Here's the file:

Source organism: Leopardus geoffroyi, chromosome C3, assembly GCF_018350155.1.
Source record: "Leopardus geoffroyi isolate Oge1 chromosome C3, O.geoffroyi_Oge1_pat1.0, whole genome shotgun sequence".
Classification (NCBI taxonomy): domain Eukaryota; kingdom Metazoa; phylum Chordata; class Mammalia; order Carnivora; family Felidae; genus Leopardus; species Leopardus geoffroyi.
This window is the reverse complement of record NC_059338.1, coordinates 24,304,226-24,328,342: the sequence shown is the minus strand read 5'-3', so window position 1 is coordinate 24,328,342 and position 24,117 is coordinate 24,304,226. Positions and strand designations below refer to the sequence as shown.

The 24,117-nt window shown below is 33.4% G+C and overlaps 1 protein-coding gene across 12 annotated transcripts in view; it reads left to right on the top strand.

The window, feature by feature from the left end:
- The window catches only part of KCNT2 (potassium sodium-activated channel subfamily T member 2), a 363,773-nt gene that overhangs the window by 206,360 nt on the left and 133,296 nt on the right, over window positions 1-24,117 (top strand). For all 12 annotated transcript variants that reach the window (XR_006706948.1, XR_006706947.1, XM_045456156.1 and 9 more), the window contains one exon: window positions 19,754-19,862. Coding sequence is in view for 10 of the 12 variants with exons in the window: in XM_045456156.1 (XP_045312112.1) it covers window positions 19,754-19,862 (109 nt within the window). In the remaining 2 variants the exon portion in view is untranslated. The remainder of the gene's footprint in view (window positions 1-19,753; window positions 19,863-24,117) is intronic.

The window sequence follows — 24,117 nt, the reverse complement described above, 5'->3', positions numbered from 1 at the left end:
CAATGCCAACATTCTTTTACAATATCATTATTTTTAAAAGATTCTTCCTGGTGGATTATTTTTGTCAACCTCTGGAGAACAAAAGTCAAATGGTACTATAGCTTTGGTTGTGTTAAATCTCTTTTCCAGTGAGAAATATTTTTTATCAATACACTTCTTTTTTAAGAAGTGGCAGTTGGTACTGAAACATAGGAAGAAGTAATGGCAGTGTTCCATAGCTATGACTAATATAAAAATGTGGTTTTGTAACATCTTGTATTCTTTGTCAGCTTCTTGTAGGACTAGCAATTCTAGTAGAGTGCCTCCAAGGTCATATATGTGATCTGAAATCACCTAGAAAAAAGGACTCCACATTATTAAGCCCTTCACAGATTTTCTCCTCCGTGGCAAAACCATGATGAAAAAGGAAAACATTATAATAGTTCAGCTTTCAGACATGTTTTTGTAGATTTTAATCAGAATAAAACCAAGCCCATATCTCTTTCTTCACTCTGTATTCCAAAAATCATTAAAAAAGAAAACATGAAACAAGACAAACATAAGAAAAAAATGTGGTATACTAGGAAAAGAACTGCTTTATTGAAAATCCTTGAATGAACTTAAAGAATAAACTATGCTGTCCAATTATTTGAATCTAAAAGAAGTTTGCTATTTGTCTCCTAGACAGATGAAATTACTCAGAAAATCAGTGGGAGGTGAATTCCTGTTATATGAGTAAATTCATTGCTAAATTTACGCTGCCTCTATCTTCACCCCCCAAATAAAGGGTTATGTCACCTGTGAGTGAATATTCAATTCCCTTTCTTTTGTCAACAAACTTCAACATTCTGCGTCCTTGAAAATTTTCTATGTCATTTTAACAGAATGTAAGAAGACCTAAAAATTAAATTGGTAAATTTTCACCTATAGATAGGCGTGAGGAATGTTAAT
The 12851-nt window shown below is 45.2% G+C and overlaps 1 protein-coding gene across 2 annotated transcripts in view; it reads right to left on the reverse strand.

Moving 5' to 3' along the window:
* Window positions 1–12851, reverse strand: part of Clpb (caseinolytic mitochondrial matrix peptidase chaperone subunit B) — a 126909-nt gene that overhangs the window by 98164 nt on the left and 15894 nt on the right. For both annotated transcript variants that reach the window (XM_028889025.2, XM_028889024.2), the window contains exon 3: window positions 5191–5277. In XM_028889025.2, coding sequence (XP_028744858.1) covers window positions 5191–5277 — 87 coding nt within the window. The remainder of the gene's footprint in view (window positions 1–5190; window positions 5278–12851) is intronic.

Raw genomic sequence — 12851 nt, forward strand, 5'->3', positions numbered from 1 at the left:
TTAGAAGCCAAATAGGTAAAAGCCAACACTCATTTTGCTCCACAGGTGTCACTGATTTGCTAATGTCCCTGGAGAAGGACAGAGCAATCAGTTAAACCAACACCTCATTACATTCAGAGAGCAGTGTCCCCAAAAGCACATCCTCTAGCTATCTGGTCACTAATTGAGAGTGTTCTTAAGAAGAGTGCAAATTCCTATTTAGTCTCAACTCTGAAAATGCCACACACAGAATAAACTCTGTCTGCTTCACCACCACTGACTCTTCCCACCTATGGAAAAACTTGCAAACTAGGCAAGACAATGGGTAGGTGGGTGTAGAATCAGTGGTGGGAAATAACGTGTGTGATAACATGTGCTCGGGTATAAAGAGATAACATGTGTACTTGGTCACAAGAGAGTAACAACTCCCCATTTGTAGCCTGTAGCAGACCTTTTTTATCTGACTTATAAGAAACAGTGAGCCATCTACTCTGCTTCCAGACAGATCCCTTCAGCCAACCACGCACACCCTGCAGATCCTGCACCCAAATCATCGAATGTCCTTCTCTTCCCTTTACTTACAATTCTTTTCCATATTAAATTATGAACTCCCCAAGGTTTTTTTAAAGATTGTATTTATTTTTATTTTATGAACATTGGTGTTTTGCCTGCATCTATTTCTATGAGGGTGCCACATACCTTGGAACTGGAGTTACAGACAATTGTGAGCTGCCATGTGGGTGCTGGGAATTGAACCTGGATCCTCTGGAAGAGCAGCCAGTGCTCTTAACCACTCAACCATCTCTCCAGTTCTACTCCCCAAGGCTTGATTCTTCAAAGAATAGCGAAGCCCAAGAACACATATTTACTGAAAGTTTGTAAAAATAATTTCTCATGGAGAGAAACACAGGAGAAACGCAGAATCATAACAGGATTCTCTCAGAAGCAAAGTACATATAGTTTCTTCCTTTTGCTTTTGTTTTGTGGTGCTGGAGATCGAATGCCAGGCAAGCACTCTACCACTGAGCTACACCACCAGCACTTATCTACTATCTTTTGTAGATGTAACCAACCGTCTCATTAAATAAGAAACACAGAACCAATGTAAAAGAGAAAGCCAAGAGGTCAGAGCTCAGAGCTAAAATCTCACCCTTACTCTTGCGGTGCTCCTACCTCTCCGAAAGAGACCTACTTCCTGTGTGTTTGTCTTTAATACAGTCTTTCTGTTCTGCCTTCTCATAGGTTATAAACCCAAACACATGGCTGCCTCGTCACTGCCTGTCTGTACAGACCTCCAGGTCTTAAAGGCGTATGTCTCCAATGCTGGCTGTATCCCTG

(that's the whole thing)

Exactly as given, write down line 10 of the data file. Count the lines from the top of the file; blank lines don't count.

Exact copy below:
The 12851-nt window shown below is 45.2% G+C and overlaps 1 protein-coding gene across 2 annotated transcripts in view; it reads right to left on the reverse strand.